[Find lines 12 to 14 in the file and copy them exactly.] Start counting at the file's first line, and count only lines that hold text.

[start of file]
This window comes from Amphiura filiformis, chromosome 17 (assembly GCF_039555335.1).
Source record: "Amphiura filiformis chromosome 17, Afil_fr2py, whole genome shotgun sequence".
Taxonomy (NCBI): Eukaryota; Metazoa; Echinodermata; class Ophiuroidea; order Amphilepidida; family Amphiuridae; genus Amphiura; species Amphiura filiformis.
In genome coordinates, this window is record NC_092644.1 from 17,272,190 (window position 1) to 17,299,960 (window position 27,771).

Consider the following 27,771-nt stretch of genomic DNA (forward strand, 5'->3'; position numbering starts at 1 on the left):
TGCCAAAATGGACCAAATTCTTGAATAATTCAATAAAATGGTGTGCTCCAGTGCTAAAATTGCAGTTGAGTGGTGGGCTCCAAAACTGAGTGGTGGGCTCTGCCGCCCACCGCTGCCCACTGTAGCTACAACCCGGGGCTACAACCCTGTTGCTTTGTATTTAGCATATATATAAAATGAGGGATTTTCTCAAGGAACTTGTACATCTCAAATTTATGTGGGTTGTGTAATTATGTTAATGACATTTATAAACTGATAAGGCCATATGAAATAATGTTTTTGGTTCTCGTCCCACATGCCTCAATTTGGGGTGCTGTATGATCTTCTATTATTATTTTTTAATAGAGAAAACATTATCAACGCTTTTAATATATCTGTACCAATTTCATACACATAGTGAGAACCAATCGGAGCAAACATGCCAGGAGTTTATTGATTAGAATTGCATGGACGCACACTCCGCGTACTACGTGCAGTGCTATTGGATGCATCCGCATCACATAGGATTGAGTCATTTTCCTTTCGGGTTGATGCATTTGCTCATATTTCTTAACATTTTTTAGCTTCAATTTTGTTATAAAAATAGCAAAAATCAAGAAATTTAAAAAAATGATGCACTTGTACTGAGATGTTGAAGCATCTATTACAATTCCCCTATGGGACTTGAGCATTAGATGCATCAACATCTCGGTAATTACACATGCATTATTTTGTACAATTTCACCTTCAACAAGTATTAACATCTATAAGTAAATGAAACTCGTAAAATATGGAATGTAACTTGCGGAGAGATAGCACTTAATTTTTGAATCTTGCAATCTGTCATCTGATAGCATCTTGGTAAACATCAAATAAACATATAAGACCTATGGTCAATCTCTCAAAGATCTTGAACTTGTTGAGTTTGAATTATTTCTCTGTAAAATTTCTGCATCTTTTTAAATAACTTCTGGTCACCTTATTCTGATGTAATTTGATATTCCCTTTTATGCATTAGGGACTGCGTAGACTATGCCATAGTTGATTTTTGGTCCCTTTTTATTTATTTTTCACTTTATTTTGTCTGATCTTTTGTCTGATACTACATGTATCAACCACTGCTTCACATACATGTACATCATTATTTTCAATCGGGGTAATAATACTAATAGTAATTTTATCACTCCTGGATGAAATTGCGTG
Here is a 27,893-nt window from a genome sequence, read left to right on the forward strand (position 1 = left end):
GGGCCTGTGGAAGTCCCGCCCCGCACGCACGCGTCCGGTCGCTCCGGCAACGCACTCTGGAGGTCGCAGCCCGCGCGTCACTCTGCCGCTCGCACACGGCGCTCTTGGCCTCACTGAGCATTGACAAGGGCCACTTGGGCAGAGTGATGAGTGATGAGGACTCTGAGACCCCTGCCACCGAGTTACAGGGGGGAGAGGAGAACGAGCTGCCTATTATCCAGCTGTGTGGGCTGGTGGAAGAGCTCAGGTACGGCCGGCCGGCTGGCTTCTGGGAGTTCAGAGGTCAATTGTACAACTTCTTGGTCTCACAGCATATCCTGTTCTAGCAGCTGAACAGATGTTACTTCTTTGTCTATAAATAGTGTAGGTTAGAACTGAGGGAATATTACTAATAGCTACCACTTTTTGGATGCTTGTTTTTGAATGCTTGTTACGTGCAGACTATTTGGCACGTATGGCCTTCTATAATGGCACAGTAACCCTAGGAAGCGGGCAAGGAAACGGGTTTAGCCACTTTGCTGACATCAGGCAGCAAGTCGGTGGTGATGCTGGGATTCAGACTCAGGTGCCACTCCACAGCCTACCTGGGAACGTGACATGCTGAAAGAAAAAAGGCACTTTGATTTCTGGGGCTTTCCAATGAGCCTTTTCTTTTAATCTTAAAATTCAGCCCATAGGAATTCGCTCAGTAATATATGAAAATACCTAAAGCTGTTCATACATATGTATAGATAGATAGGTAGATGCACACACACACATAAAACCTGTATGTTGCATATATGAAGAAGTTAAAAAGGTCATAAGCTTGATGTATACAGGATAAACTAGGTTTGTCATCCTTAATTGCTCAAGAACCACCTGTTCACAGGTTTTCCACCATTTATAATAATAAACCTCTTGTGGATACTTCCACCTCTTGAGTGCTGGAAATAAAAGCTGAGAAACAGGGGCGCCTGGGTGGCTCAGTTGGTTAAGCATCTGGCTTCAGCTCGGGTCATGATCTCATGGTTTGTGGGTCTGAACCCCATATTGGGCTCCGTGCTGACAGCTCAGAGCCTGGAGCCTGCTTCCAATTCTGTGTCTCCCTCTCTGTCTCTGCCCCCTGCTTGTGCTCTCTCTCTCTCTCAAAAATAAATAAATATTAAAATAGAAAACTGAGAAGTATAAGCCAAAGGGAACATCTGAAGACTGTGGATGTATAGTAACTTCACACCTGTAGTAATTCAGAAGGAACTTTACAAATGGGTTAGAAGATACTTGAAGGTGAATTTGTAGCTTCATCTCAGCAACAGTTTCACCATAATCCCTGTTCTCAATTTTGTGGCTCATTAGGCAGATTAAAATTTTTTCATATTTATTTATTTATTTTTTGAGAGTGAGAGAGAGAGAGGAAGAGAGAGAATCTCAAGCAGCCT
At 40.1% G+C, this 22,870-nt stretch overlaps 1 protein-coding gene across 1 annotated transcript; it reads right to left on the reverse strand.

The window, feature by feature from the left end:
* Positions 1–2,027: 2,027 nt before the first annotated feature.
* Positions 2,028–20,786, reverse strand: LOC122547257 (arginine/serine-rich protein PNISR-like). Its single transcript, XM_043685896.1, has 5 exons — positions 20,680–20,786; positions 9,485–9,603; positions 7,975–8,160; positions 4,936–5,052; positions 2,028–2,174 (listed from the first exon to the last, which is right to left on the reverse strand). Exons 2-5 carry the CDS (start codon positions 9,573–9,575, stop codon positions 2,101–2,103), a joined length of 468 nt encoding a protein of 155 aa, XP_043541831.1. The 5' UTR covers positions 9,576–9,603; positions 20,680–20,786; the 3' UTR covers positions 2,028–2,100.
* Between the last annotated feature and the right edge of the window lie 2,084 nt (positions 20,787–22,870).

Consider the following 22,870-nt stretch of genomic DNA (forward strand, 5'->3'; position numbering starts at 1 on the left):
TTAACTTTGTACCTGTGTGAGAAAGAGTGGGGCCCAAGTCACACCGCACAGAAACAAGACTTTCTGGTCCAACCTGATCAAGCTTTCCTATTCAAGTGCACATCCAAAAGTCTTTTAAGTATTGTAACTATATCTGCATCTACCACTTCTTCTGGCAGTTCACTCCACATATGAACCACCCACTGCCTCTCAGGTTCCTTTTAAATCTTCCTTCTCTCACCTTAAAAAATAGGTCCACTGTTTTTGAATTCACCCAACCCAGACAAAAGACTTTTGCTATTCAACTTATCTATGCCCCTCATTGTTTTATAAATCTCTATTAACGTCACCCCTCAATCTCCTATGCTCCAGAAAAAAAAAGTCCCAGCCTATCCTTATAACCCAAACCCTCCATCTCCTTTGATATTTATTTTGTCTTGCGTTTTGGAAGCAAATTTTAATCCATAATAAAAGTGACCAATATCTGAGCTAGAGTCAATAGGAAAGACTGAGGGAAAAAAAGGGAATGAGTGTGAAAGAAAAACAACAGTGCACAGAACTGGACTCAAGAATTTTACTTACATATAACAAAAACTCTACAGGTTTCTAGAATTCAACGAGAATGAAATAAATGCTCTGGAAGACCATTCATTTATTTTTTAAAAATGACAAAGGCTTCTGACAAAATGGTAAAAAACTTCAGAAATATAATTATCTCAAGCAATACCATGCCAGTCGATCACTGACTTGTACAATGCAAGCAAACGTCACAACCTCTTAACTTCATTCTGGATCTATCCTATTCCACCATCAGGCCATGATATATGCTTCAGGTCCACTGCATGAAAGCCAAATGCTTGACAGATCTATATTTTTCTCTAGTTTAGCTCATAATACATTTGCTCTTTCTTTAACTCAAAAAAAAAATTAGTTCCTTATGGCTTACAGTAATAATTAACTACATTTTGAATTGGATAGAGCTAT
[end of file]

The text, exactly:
* Positions 2,028–20,786, reverse strand: LOC122547257 (arginine/serine-rich protein PNISR-like). Its single transcript, XM_043685896.1, has 5 exons — positions 20,680–20,786; positions 9,485–9,603; positions 7,975–8,160; positions 4,936–5,052; positions 2,028–2,174 (listed from the first exon to the last, which is right to left on the reverse strand). Exons 2-5 carry the CDS (start codon positions 9,573–9,575, stop codon positions 2,101–2,103), a joined length of 468 nt encoding a protein of 155 aa, XP_043541831.1. The 5' UTR covers positions 9,576–9,603; positions 20,680–20,786; the 3' UTR covers positions 2,028–2,100.
* Between the last annotated feature and the right edge of the window lie 2,084 nt (positions 20,787–22,870).

Consider the following 22,870-nt stretch of genomic DNA (forward strand, 5'->3'; position numbering starts at 1 on the left):